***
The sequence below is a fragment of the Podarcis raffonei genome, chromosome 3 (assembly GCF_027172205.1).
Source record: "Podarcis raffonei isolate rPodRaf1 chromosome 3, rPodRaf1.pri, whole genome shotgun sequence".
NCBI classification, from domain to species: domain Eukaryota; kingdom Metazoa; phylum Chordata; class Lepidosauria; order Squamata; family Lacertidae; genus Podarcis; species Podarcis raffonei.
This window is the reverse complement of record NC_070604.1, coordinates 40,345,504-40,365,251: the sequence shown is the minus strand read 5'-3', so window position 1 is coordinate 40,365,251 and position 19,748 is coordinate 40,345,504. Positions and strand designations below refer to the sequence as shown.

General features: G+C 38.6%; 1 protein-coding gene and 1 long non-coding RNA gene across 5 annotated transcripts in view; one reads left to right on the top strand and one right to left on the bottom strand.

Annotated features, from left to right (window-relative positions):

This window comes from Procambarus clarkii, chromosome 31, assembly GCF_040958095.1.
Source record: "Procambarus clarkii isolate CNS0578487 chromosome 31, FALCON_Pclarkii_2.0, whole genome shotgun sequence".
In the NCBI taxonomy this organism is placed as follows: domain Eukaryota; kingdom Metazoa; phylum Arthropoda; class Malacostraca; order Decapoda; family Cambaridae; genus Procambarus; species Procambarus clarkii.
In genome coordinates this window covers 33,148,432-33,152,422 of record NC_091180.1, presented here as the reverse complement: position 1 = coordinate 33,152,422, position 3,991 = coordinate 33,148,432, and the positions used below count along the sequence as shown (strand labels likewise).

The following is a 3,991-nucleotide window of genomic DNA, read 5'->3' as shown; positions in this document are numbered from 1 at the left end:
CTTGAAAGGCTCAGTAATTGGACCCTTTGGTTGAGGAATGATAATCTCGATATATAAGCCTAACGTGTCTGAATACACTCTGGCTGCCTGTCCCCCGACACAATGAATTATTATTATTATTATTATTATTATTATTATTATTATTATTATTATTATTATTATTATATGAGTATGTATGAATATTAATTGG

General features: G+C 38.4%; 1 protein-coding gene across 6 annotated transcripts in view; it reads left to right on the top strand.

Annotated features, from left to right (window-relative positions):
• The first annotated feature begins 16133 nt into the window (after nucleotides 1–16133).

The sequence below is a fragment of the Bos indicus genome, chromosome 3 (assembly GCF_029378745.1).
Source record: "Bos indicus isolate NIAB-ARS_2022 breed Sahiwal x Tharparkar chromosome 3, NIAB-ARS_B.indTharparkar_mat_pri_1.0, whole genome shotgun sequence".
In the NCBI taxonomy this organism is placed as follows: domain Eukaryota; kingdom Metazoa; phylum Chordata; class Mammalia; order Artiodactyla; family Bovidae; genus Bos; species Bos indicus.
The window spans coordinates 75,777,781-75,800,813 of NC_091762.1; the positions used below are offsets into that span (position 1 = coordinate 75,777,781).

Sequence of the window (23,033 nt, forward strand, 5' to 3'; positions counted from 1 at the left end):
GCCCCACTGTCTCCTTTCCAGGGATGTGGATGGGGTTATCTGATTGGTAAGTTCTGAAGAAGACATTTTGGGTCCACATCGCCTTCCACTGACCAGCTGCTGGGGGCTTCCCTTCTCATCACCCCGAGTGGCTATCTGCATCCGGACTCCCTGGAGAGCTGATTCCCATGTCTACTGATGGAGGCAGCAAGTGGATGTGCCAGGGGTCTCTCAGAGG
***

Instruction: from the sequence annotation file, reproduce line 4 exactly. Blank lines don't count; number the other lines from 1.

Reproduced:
This window is the reverse complement of record NC_070604.1, coordinates 40,345,504-40,365,251: the sequence shown is the minus strand read 5'-3', so window position 1 is coordinate 40,365,251 and position 19,748 is coordinate 40,345,504. Positions and strand designations below refer to the sequence as shown.